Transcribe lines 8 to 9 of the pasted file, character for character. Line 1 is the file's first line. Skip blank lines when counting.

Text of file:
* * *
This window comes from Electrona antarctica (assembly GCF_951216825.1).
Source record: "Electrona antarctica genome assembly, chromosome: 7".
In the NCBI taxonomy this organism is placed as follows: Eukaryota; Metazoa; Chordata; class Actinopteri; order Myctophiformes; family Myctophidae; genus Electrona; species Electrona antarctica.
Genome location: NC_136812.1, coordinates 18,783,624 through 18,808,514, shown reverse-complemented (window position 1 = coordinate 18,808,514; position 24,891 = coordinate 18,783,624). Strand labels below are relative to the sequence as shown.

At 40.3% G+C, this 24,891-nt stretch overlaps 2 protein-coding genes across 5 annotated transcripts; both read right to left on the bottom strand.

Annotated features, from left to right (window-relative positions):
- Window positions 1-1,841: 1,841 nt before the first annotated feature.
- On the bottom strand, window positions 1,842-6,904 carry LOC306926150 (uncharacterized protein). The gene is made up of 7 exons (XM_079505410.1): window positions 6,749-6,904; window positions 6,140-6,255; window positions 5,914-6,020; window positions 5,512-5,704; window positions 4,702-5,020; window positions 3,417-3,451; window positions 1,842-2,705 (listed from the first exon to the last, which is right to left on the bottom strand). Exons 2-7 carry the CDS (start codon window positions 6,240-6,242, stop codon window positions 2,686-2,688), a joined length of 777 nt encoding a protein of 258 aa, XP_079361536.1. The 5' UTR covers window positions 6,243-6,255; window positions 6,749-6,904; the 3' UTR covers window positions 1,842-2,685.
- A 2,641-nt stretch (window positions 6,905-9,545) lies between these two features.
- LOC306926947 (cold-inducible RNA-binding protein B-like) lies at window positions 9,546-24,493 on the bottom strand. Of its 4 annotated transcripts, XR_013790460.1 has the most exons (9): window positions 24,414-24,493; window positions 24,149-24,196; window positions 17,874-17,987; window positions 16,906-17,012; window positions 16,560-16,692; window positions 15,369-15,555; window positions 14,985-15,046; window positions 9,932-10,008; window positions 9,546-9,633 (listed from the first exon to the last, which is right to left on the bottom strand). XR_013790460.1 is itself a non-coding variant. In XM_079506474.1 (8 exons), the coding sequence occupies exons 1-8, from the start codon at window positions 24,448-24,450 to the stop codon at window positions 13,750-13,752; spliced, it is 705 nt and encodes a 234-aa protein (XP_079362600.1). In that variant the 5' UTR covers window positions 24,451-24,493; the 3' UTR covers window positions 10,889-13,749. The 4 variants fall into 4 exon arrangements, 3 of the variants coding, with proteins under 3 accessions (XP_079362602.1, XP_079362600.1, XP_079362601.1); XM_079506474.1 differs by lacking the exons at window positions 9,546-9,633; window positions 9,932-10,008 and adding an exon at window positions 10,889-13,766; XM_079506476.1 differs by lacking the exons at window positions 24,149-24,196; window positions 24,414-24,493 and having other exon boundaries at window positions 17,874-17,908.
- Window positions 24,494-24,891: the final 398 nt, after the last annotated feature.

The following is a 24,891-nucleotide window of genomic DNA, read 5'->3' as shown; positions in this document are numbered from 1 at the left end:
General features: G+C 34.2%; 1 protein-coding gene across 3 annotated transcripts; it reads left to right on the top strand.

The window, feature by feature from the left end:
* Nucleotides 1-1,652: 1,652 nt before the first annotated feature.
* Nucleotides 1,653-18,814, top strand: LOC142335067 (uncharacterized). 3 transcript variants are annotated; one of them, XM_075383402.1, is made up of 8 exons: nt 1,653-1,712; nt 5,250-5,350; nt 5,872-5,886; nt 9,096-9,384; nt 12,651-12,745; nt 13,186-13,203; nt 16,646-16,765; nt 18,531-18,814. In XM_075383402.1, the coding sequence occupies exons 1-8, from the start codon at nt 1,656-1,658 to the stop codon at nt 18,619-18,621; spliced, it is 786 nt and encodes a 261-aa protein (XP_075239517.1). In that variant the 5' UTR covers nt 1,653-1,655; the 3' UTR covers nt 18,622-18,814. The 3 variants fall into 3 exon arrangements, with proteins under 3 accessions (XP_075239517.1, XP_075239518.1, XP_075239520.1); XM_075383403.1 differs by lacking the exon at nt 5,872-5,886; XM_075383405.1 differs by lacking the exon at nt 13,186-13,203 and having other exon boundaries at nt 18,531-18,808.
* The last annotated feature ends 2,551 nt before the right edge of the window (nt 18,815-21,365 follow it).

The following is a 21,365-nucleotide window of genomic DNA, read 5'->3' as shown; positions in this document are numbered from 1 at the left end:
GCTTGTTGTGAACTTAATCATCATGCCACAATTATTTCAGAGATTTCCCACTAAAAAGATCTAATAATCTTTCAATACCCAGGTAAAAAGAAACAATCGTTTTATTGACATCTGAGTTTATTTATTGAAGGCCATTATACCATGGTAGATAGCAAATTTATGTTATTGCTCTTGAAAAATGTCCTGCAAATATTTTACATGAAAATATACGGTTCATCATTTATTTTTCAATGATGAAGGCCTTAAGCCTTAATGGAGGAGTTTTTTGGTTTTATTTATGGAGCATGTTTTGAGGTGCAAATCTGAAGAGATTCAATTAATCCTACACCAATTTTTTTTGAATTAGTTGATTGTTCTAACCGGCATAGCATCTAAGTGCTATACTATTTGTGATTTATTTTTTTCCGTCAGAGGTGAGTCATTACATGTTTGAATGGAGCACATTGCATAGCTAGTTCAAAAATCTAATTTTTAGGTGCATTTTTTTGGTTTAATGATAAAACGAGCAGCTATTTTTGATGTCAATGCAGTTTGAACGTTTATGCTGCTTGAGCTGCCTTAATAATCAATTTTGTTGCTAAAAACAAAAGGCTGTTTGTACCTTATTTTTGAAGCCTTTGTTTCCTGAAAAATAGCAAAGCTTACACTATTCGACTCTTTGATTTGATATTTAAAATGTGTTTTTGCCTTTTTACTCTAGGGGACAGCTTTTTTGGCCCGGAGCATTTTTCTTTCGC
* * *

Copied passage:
- On the bottom strand, window positions 1,842-6,904 carry LOC306926150 (uncharacterized protein). The gene is made up of 7 exons (XM_079505410.1): window positions 6,749-6,904; window positions 6,140-6,255; window positions 5,914-6,020; window positions 5,512-5,704; window positions 4,702-5,020; window positions 3,417-3,451; window positions 1,842-2,705 (listed from the first exon to the last, which is right to left on the bottom strand). Exons 2-7 carry the CDS (start codon window positions 6,240-6,242, stop codon window positions 2,686-2,688), a joined length of 777 nt encoding a protein of 258 aa, XP_079361536.1. The 5' UTR covers window positions 6,243-6,255; window positions 6,749-6,904; the 3' UTR covers window positions 1,842-2,685.
- A 2,641-nt stretch (window positions 6,905-9,545) lies between these two features.